A Bank is a financial institute & a financial intermediary that accepts deposits & channels those deposits lending activities, either directly or throughout capital markets. A Bank connects clients with capital deficits to customers with capital markets.
Characteristics/ Features of a Bank:
- 1. Dealing in Money-Bank is a financial institution which deals with other people’s money i.e. money given by depositors.
2. Individual / Firm / Company-A Bank may be a person, firm or a company. A banking company means a company which is in the business of Banking.
3. Acceptance of Deposit-A bank takes money from the people in the form of deposits which are generally repayable on demand or after the expiry of a fixed time. Customer feels safety for the deposit. It also acts as a caretaker of funds of its customers.
5. Payment & Withdrawal-A Bank services easy payment & withdrawal facility to its customers in the form of cheques & drafts. It also brings Bank money in distribution. This money provide through cheques, drafts, etc.
6. Agency & Utility Services-A Bank provides a variety of banking facilities to its customers. They contain general utility services & agency services.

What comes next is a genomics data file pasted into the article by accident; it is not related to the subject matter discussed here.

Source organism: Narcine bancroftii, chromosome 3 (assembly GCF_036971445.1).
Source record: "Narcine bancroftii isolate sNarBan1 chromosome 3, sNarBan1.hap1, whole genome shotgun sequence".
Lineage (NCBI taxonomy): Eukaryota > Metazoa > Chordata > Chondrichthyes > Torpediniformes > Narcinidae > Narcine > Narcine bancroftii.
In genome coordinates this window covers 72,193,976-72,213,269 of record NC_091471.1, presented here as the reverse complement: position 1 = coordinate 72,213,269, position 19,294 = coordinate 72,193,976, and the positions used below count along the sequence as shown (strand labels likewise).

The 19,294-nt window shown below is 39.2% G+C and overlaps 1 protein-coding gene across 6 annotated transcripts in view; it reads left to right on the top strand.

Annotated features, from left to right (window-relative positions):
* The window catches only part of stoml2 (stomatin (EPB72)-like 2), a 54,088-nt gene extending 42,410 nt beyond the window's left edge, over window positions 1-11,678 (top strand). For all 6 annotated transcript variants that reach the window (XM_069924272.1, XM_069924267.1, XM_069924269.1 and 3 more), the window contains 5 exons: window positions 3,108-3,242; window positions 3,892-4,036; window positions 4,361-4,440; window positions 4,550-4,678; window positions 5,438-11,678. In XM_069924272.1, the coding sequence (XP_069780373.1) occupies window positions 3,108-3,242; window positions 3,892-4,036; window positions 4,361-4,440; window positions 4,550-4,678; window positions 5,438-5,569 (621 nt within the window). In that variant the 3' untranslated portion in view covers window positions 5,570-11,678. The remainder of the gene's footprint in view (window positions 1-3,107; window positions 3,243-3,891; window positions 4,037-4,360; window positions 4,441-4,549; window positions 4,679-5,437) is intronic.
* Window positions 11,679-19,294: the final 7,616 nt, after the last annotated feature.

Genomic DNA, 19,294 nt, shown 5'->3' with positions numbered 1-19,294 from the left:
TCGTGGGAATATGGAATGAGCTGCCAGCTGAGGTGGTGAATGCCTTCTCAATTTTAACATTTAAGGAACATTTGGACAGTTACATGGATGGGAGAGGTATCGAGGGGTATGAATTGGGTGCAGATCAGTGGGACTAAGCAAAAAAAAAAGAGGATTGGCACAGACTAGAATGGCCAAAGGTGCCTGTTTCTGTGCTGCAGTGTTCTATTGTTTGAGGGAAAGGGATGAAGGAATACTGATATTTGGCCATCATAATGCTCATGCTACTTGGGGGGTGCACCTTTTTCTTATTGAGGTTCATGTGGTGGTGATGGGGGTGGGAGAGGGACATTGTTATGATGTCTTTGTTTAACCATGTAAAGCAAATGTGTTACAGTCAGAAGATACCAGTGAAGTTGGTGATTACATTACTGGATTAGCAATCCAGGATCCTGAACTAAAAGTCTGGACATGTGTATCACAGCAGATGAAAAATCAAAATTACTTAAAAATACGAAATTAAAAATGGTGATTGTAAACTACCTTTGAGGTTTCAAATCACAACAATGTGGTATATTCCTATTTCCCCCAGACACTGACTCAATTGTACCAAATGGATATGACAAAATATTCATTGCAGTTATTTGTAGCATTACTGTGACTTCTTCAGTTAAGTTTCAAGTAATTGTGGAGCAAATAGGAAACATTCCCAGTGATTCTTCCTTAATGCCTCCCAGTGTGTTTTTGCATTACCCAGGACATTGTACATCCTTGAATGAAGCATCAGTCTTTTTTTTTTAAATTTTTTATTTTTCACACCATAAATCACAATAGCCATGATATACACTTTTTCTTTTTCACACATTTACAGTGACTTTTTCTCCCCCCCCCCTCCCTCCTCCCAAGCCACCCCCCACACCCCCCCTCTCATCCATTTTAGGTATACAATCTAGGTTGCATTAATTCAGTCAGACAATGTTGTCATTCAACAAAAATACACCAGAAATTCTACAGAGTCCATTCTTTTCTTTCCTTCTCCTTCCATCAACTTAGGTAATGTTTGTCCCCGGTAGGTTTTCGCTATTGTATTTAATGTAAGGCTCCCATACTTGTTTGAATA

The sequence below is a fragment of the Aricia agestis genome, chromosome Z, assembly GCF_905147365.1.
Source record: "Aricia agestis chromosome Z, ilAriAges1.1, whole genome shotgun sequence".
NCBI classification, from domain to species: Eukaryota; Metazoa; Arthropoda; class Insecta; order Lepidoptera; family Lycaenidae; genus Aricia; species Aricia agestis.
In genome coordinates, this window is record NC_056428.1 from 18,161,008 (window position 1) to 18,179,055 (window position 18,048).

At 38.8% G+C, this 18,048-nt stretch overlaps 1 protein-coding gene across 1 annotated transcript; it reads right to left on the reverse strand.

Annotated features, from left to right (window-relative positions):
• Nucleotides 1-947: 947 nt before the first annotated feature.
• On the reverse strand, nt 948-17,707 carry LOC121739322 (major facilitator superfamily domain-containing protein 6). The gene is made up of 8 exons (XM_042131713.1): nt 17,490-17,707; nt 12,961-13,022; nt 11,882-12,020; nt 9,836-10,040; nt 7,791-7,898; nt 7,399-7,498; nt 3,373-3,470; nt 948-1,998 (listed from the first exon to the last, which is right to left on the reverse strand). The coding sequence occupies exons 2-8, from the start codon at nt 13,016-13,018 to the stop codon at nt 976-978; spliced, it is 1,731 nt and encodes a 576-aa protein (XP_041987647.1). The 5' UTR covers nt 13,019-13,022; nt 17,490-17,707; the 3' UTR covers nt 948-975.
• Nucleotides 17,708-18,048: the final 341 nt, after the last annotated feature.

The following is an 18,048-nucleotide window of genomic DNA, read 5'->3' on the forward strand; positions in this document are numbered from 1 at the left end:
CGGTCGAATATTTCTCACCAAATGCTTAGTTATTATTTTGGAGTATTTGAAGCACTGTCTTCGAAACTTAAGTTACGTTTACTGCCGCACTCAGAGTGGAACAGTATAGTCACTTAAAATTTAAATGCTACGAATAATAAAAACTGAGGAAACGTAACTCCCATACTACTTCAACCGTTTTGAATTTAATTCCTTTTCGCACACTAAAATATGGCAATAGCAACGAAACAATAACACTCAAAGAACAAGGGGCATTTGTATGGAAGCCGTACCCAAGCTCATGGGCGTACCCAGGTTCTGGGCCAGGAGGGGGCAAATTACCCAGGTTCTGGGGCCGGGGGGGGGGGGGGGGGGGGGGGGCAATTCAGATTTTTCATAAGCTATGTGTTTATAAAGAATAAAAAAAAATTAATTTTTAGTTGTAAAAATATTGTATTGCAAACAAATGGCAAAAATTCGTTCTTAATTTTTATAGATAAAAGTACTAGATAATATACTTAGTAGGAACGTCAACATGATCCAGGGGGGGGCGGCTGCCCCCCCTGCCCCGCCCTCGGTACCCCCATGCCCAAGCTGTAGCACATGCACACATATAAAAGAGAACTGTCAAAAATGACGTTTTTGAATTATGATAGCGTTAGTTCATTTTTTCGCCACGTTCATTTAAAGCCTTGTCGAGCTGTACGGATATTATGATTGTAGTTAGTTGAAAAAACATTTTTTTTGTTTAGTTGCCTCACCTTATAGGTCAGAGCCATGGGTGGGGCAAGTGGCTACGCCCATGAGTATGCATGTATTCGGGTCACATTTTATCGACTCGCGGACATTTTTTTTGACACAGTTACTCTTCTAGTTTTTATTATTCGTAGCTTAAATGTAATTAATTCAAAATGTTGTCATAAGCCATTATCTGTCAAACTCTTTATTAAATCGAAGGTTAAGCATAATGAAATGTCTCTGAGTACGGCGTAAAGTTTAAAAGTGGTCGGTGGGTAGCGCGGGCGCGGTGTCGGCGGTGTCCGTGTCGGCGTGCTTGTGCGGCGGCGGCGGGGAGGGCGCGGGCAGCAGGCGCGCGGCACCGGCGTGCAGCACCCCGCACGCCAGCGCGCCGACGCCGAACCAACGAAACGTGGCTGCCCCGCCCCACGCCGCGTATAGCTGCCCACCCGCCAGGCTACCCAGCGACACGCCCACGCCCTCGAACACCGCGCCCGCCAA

7. Profit & Service Orientation-A bank is a profit seeking institution having service oriented approach.
8. Forever rising Functions-Banking is an evolutionary concept. There is permanent extension & diversification as regards the functions, services & activities of a Bank.
9. Connecting Link-A Bank acts as a connecting link between borrowers & lenders of money. Banks collect the money from those who have extra money & give the similar to those who are in need of money.
10. Banking Business-A Bank’s main activity should be to accomplish business of banking which should not be supplementary to any other business.
11. Name Identity-A bank should all the time add the word “Bank” to its name to enable people to know that it is a Bank & that it is dealing in money.